Of course, for old-school Mouse fans, this was exactly the band they’d always wanted and the Brock they’d secretly pined for. But now that they have him, they’ve chosen to forsake him. A pox upon thee, one and all!

I suspect the traditionalists were wringing their hands with thoughts of sweet revenge when it was reported recently that Brock had begun cutting himself again. At a South Dakota gig less than three months ago, Brock went a little nuts on stage, slicing his own chest and torso with a knife that had to be wrestled out of his hand before he could finish the show, disoriented and bleeding. I’ll admit that this excited even me as I ambled into the United Palace -- I like that Brock’s a little touched, and eagerly awaited the chance to see which Reverend Ike would grace the pulpit. As it would happen, the Brock on stage was the same one I saw at the Bowery Ballroom six months ago -- jacked, watertight, and supremely focused. Of course -- with all that's changed since November (Johnny Marr solidifying his position in the band, the release of a #1 record) -- there's a little more to it than that... Check back tomorrow as PopMatters’ Ryan S. Henriquez makes his way into the house of Mouse one last time, reviewing a recent show in the wake of the band's recent, even-bigger breakthrough.

Cover down, pray through: Bob Dylan's underrated, misunderstood "gospel years" are meticulously examined in this welcome new installment of his Bootleg series.

"How long can I listen to the lies of prejudice?
How long can I stay drunk on fear out in the wilderness?"
-- Bob Dylan, "When He Returns," 1979

Bob Dylan's career has been full of unpredictable left turns that have left fans confused, enthralled, enraged – sometimes all at once. At the 1965 Newport Folk Festival – accompanied by a pickup band featuring Mike Bloomfield and Al Kooper – he performed his first electric set, upsetting his folk base. His 1970 album Self Portrait is full of jazzy crooning and head-scratching covers. In 1978, his self-directed, four-hour film Renaldo and Clara was released, combining concert footage with surreal, often tedious dramatic scenes. Dylan seemed to thrive on testing the patience of his fans.

Keep reading... Show less
9
TV

Inane Political Discourse, or, Alan Partridge's Parody Politics

Publicity photo of Steve Coogan courtesy of Sky Consumer Comms

That the political class now finds itself relegated to accidental Alan Partridge territory along the with rest of the twits and twats that comprise English popular culture is meaningful, to say the least.

"I evolve, I don't…revolve."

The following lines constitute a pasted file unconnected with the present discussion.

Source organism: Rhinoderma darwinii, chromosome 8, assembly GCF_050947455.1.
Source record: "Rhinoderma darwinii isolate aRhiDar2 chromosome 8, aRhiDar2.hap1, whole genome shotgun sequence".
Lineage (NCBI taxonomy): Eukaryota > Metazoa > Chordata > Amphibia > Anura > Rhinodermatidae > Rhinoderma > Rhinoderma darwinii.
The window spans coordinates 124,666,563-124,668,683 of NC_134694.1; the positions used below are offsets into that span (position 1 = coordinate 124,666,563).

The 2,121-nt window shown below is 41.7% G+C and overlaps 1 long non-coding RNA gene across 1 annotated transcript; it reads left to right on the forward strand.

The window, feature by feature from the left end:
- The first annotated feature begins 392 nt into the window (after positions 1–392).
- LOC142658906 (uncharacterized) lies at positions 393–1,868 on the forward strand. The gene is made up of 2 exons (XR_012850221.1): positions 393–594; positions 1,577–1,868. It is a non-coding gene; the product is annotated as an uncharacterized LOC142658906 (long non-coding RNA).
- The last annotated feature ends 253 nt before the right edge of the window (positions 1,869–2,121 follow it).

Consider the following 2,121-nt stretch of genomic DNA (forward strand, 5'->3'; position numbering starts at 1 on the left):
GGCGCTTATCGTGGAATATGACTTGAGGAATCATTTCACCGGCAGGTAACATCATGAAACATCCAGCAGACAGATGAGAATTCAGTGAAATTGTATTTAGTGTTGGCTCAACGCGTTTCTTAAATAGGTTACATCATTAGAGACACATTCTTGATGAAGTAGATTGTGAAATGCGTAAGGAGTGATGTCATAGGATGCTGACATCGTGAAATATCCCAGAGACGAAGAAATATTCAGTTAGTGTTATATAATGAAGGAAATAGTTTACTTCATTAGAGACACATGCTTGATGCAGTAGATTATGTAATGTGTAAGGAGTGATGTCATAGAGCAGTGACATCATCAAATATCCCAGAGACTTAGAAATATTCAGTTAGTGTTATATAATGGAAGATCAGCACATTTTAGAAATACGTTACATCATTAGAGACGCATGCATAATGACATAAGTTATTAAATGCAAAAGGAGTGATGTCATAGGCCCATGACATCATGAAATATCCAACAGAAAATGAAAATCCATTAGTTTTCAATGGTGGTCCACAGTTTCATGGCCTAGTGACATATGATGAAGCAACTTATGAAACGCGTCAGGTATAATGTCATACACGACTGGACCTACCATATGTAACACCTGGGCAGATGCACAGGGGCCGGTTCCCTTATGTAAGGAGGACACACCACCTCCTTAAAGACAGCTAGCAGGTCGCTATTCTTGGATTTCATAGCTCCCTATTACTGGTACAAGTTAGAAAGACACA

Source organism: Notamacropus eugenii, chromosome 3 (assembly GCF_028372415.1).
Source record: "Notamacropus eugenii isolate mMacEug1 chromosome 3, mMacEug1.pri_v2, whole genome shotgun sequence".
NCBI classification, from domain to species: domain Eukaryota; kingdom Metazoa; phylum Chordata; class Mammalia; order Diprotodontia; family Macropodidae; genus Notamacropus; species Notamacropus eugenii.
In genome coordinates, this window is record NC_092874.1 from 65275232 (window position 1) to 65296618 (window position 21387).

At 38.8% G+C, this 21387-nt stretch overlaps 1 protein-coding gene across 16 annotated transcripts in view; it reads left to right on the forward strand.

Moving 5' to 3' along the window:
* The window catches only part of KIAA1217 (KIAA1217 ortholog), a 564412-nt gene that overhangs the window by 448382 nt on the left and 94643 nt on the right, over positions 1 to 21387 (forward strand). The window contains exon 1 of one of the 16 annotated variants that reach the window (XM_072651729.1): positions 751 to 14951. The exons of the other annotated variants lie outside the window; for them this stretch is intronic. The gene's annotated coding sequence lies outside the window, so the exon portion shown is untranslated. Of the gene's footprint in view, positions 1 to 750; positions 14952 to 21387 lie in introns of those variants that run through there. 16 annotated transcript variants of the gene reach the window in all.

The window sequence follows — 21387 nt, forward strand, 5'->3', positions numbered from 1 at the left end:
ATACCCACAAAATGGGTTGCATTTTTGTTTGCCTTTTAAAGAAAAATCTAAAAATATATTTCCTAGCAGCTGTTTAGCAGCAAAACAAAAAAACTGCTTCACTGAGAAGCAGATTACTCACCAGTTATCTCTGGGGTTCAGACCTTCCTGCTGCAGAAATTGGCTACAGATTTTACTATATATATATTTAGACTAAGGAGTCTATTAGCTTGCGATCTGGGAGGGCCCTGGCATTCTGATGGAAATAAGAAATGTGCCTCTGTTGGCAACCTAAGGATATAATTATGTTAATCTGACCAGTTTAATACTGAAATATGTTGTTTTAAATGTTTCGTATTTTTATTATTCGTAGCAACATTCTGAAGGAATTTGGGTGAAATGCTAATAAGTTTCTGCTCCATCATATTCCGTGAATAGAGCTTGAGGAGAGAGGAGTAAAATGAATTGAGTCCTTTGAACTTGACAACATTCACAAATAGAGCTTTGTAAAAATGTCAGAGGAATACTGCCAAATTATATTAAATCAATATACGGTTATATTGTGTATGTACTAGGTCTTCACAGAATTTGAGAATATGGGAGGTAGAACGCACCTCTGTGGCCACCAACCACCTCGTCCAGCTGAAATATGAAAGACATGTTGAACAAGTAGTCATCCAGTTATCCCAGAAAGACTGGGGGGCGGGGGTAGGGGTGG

-- Alan Partridge

Alan Partridge began as a gleeful media parody in the early '90s but thanks to Brexit he has evolved into a political one. In print and online, the hopelessly awkward radio DJ from Norwich, England, is used as an emblem for incompetent leadership and code word for inane political discourse.

Keep reading... Show less

The show is called Crazy Ex-Girlfriend largely because it spends time dismantling the structure that finds it easier to write women off as "crazy" than to offer them help or understanding.

In the latest episode of Crazy Ex-Girlfriend, the CW networks' highly acclaimed musical drama, the shows protagonist, Rebecca Bunch (Rachel Bloom), is at an all time low. Within the course of five episodes she has been left at the altar, cruelly lashed out at her friends, abandoned a promising new relationship, walked out of her job, had her murky mental health history exposed, slept with her ex boyfriend's ill father, and been forced to retreat to her notoriously prickly mother's (Tovah Feldshuh) uncaring guardianship. It's to the show's credit that none of this feels remotely ridiculous or emotionally manipulative.

Keep reading... Show less
9

To be a migrant worker in America is to relearn the basic skills of living. Imagine doing that in your 60s and 70s, when you thought you'd be retired.


Nomadland: Surviving America in the Twenty-First Century

Publisher: W. W. Norton
Author: Jessica Bruder
Publication date: 2017-09
Amazon

There's been much hand-wringing over the state of the American economy in recent years. After the 2008 financial crisis upended middle-class families, we now live with regular media reports of recovery and growth -- as well as rising inequality and decreased social mobility. We ponder what kind of future we're creating for our children, while generally failing to consider who has already fallen between the gaps.

Keep reading... Show less
7

Gallagher's work often suffers unfairly beside famous husband's Raymond Carver. The Man from Kinvara should permanently remedy this.

Many years ago—it had to be 1989—my sister and I attended a poetry reading given by Tess Gallagher at California State University, Northridge's Little Playhouse. We were students, new to California and poetry. My sister had a paperback copy of Raymond Carver's Cathedral, which we'd both read with youthful admiration. We knew vaguely that he'd died, but didn't really understand the full force of his fame or talent until we unwittingly went to see his widow read.

Keep reading... Show less
8
Pop Ten
Mixed Media
PM Picks

© 1999-2017 Popmatters.com. All rights reserved.
Popmatters is wholly independently owned and operated.

rating-image